The contagious infestation of the skin caused by human itch, or Sarcoptes scabiei, is called scabies. These parasites burrow deep into the epidermis and lay their eggs there. These mites and their eggs cause an inflammatory reaction in the skin which manifests as an extremely itchy rash. Scabies is a highly infectious disease that spreads almost exclusively through skin contact with a scabies patient. Scabies is treated with prescription anti-parasitic medication. Wondering what will happen if scabies is left untreated?
If left untreated, a scabies infestation can progress and spread to other people. Bacterial infection and other complications can also develop if scabies is left untreated. To know all about the importance of scabies treatment, go through the following piece of read.
What Will Happen If Scabies Is Left Untreated?
Progression of Mite Infestation in Scabies
Untreated scabies leads to progression of the mite infestation. Scabies is characterised by extreme itching and appearance of pimple-like rash caused by an immune reaction to human itch mite proteins. The onset of scabies rash occurs after 2 to 6 weeks of the initial infestation. If scabies is left untreated, the itch mites continue to reproduce and the area of infestation becomes larger and reaches the unaffected parts of the skin. Scabies commonly affects the skin between the fingers, and the skin folds of the wrists, elbows, knees, armpits, waist, breasts, buttocks, and groin. Excessive scratching can result in open wounds and cause scarring. Disabled people, seniors and ones with a weakened immune system can at times experience lesser severe itching, but more skin crusting. This condition is known as crusted scabies.
Untreated Scabies Leads to Bacterial Infection
Bacterial infection develops if scabies is left untreated. The extreme itchiness typically experienced by scabies patient often worsens at night. Repeated scratching can result in breaks in the skin and a secondary bacterial skin infection, mostly caused by streptococcal or staphylococcal bacteria. The area of scabies rash with a superimposed bacterial infection generally demonstrates increased warmth, redness, and pain. Pus-oozing open sores may be present too. If the bacterial infection spreads deep in the skin layers or in the tissues beneath the skin, a fever can also occur. Scabies patient with a superimposed bacterial infection usually need to be treated with antibiotics to kill the bacteria, along with anti-parasitic medication to eliminate the human itch mites.
Systemic Illness occurs as a Result of Untreated Scabies
There is a high risk of developing systemic illness if scabies is left untreated. Individuals with an untreated streptococcal infection, superimposed on untreated scabies, can experience kidney damage. This condition, called post-infectious glomerulonephritis (PIGN), manifests as mildly impaired kidney function to complete kidney failure. PIGN is caused due to inflammation of the tiny blood vessels in the kidneys. Some common symptoms of severe PIGN are decreased urination, bloody or brown urine, high blood pressure, fever, and swelling of the feet, hands, face and lower legs. A localized bacterial skin infection superimposed on scabies can also spread to the bloodstream. This dangerous condition is called septicaemia. Septicaemia can be difficult to treat in its advanced stage. Life-threatening shocks can occur with multiple organ system failure, and result in fatality. Symptoms of this condition are rapid breathing and heart rate, fever, drop in blood pressure, profuse sweating, decreased alertness, and confusion. So it is very important that you treat scabies on time.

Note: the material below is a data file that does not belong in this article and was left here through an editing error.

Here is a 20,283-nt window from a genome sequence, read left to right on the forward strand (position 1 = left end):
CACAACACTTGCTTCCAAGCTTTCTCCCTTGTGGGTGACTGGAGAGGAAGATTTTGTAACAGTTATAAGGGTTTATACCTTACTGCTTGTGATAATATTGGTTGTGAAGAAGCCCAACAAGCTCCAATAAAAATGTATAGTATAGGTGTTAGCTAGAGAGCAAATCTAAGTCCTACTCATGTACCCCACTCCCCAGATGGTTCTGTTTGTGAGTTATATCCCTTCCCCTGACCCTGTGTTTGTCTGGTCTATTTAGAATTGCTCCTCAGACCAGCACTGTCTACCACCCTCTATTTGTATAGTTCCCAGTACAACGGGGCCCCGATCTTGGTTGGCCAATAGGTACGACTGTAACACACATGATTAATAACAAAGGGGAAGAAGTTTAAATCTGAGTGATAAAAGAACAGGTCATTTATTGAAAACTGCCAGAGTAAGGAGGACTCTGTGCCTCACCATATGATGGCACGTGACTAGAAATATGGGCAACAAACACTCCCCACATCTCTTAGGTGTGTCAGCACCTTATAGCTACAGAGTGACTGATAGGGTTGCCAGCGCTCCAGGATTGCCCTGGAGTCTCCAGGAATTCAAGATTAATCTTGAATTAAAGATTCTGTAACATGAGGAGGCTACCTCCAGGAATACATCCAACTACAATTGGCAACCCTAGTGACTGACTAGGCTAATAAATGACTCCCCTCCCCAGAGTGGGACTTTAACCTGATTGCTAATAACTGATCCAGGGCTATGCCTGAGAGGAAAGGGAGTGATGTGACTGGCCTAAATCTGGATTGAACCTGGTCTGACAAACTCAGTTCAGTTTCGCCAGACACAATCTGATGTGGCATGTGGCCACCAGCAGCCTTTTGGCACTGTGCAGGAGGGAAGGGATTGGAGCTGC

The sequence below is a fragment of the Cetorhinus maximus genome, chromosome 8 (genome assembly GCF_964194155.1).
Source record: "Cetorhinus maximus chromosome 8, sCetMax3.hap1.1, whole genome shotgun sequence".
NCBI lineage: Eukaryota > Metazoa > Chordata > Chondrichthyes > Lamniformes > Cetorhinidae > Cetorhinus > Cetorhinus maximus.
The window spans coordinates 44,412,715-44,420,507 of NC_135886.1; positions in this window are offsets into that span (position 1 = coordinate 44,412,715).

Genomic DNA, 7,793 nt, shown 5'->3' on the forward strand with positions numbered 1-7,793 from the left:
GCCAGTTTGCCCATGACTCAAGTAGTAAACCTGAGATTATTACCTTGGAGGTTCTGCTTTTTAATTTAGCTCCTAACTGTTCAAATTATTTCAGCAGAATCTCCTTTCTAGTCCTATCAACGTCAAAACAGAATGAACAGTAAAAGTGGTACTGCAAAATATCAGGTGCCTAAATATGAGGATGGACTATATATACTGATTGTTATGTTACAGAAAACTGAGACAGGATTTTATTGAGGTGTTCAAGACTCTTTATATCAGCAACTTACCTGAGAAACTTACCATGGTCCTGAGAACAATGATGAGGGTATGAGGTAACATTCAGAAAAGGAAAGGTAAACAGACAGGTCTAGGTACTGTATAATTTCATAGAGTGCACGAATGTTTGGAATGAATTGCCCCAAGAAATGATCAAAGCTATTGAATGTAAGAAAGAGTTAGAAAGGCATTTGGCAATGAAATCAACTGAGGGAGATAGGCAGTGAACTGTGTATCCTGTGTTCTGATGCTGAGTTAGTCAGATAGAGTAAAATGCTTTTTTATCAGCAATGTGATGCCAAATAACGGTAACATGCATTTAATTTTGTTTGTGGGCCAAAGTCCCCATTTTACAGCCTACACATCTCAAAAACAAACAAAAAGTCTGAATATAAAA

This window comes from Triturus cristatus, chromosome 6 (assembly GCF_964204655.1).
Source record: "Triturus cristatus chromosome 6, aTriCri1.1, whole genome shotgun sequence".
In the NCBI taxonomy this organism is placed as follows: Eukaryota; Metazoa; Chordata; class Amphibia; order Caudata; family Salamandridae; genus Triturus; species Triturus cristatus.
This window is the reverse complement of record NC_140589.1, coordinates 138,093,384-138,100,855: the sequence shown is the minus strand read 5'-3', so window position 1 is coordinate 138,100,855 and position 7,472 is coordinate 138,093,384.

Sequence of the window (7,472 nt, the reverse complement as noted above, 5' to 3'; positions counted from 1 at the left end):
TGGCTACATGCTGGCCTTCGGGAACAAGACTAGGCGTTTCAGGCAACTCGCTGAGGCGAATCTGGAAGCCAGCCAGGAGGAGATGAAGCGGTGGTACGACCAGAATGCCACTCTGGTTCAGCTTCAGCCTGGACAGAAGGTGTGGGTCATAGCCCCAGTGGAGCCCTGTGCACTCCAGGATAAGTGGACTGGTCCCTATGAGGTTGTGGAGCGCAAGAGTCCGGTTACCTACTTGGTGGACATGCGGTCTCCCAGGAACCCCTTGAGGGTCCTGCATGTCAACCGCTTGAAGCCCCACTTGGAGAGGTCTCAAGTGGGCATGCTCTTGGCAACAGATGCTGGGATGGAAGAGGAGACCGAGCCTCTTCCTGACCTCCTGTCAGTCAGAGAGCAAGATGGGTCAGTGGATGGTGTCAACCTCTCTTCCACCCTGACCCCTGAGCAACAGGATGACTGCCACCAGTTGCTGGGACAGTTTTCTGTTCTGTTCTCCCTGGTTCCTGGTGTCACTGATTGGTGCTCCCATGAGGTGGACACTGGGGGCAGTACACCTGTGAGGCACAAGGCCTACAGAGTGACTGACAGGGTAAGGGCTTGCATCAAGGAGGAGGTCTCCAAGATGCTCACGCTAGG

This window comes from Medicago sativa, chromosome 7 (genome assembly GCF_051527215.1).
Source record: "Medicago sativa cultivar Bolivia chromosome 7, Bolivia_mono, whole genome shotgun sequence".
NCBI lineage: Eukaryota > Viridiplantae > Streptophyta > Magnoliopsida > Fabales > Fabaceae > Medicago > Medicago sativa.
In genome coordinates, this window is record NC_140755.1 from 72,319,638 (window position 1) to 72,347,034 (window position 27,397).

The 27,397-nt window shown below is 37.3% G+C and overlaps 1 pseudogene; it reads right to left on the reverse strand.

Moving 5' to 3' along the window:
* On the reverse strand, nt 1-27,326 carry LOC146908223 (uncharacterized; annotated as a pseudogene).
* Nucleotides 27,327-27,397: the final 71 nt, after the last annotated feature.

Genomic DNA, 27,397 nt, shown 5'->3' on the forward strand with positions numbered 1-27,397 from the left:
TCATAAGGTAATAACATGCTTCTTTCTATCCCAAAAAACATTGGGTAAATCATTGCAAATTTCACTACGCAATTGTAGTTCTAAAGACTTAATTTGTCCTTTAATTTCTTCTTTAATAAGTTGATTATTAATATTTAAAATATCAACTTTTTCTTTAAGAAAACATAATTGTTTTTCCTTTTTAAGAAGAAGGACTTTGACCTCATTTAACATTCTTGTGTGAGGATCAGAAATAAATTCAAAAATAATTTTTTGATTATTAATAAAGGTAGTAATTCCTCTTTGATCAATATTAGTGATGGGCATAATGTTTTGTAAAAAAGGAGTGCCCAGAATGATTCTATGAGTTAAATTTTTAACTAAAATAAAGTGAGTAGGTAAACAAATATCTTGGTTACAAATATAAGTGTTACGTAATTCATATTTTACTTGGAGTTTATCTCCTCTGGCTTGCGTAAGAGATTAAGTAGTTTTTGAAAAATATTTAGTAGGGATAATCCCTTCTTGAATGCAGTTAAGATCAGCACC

Transmission of Infection to Others
If scabies is left untreated then there is a high risk of transmission of this infection to others. Children and adults with untreated scabies can spread the condition to people who have skin contact with them, like their family members and sexual partners. Compared to people with ordinary scabies who only have 10 to 15 mites on their body, ones with crusted scabies are more contagious since their skin can be infested with up to 2 million live mites. Scabies mostly occurs due to skin-to-skin contact with a person infested with itch mites. However, outside the human body, adult female itch mites can survive for up to 2 to 3 days in hot, humid conditions. So, furniture, sheets, towels and clothes contaminated with living human itch mites can lead to spread of scabies in tropical environments.
People suspected of having scabies should seek medical attention, immediately. Prescription medication is required to eradicate the scabies infestation. OTC meds or home remedies have not yet proven effective in getting rid of the scabies infection. Patients showing symptoms of a secondary bacterial infection in untreated scabies, such as kidney failure or sepsis, require emergency medical care.
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